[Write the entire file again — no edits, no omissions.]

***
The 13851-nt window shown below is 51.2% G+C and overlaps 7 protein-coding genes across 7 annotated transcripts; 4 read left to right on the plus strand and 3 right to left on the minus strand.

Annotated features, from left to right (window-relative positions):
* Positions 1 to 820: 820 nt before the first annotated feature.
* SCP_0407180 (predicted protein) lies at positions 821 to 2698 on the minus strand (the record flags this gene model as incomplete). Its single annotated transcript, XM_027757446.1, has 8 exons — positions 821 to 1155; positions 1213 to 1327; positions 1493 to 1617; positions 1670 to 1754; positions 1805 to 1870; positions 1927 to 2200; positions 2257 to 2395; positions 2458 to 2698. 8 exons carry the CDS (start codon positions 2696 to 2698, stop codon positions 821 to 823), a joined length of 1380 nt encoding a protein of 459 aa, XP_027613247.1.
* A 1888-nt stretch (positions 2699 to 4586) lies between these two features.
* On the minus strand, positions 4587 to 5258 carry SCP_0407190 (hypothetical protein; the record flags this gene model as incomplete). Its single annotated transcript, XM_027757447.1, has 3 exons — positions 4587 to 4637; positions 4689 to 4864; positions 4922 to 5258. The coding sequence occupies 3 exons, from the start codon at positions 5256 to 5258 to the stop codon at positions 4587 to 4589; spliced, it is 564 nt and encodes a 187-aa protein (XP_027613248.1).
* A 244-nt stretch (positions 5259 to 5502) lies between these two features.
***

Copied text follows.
The 13851-nt window shown below is 51.2% G+C and overlaps 7 protein-coding genes across 7 annotated transcripts; 4 read left to right on the plus strand and 3 right to left on the minus strand.

Annotated features, from left to right (window-relative positions):
* Positions 1 to 820: 820 nt before the first annotated feature.
* SCP_0407180 (predicted protein) lies at positions 821 to 2698 on the minus strand (the record flags this gene model as incomplete). Its single annotated transcript, XM_027757446.1, has 8 exons — positions 821 to 1155; positions 1213 to 1327; positions 1493 to 1617; positions 1670 to 1754; positions 1805 to 1870; positions 1927 to 2200; positions 2257 to 2395; positions 2458 to 2698. 8 exons carry the CDS (start codon positions 2696 to 2698, stop codon positions 821 to 823), a joined length of 1380 nt encoding a protein of 459 aa, XP_027613247.1.
* A 1888-nt stretch (positions 2699 to 4586) lies between these two features.
* On the minus strand, positions 4587 to 5258 carry SCP_0407190 (hypothetical protein; the record flags this gene model as incomplete). Its single annotated transcript, XM_027757447.1, has 3 exons — positions 4587 to 4637; positions 4689 to 4864; positions 4922 to 5258. The coding sequence occupies 3 exons, from the start codon at positions 5256 to 5258 to the stop codon at positions 4587 to 4589; spliced, it is 564 nt and encodes a 187-aa protein (XP_027613248.1).
* A 244-nt stretch (positions 5259 to 5502) lies between these two features.